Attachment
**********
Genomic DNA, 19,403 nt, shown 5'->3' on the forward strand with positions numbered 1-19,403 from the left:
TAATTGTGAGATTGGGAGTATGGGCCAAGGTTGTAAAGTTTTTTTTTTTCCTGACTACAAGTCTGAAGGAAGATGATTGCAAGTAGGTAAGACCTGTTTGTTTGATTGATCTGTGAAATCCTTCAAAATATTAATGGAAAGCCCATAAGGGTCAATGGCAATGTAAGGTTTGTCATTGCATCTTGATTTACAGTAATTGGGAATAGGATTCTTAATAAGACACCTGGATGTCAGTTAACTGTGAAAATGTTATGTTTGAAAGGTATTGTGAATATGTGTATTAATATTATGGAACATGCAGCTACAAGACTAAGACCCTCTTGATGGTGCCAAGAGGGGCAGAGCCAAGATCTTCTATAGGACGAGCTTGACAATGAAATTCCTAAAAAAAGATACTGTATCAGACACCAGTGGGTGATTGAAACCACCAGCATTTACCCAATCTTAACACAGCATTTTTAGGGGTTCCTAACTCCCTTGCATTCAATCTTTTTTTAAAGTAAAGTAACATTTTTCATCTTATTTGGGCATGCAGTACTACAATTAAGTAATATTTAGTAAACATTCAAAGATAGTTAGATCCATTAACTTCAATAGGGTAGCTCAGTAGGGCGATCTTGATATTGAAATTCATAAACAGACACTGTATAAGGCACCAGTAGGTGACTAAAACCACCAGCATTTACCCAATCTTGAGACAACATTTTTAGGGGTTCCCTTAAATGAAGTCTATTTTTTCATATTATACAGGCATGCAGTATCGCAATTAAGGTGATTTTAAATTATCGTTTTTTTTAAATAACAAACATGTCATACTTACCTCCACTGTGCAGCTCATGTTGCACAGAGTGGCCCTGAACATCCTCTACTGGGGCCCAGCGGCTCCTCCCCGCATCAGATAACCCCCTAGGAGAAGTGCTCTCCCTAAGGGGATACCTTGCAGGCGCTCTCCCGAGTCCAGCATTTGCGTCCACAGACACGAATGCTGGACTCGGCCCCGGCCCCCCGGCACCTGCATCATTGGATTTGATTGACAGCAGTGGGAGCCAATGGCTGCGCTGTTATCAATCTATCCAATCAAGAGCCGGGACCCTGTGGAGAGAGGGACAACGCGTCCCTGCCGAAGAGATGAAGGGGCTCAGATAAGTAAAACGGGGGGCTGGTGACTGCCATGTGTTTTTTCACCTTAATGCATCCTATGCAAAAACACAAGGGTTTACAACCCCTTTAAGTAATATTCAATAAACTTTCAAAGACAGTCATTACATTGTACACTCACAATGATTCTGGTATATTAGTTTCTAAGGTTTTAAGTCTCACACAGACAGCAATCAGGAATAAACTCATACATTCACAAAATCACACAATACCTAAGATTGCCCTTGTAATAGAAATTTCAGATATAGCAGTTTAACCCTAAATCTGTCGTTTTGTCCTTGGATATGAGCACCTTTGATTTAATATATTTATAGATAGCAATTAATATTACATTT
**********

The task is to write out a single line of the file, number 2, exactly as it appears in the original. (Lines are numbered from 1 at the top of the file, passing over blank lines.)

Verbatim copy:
TAATTGTGAGATTGGGAGTATGGGCCAAGGTTGTAAAGTTTTTTTTTTTCCTGACTACAAGTCTGAAGGAAGATGATTGCAAGTAGGTAAGACCTGTTTGTTTGATTGATCTGTGAAATCCTTCAAAATATTAATGGAAAGCCCATAAGGGTCAATGGCAATGTAAGGTTTGTCATTGCATCTTGATTTACAGTAATTGGGAATAGGATTCTTAATAAGACACCTGGATGTCAGTTAACTGTGAAAATGTTATGTTTGAAAGGTATTGTGAATATGTGTATTAATATTATGGAACATGCAGCTACAAGACTAAGACCCTCTTGATGGTGCCAAGAGGGGCAGAGCCAAGATCTTCTATAGGACGAGCTTGACAATGAAATTCCTAAAAAAAGATACTGTATCAGACACCAGTGGGTGATTGAAACCACCAGCATTTACCCAATCTTAACACAGCATTTTTAGGGGTTCCTAACTCCCTTGCATTCAATCTTTTTTTAAAGTAAAGTAACATTTTTCATCTTATTTGGGCATGCAGTACTACAATTAAGTAATATTTAGTAAACATTCAAAGATAGTTAGATCCATTAACTTCAATAGGGTAGCTCAGTAGGGCGATCTTGATATTGAAATTCATAAACAGACACTGTATAAGGCACCAGTAGGTGACTAAAACCACCAGCATTTACCCAATCTTGAGACAACATTTTTAGGGGTTCCCTTAAATGAAGTCTATTTTTTCATATTATACAGGCATGCAGTATCGCAATTAAGGTGATTTTAAATTATCGTTTTTTTTAAATAACAAACATGTCATACTTACCTCCACTGTGCAGCTCATGTTGCACAGAGTGGCCCTGAACATCCTCTACTGGGGCCCAGCGGCTCCTCCCCGCATCAGATAACCCCCTAGGAGAAGTGCTCTCCCTAAGGGGATACCTTGCAGGCGCTCTCCCGAGTCCAGCATTTGCGTCCACAGACACGAATGCTGGACTCGGCCCCGGCCCCCCGGCACCTGCATCATTGGATTTGATTGACAGCAGTGGGAGCCAATGGCTGCGCTGTTATCAATCTATCCAATCAAGAGCCGGGACCCTGTGGAGAGAGGGACAACGCGTCCCTGCCGAAGAGATGAAGGGGCTCAGATAAGTAAAACGGGGGGCTGGTGACTGCCATGTGTTTTTTCACCTTAATGCATCCTATGCAAAAACACAAGGGTTTACAACCCCTTTAAGTAATATTCAATAAACTTTCAAAGACAGTCATTACATTGTACACTCACAATGATTCTGGTATATTAGTTTCTAAGGTTTTAAGTCTCACACAGACAGCAATCAGGAATAAACTCATACATTCACAAAATCACACAATACCTAAGATTGCCCTTGTAATAGAAATTTCAGATATAGCAGTTTAACCCTAAATCTGTCGTTTTGTCCTTGGATATGAGCACCTTTGATTTAATATATTTATAGATAGCAATTAATATTACATTT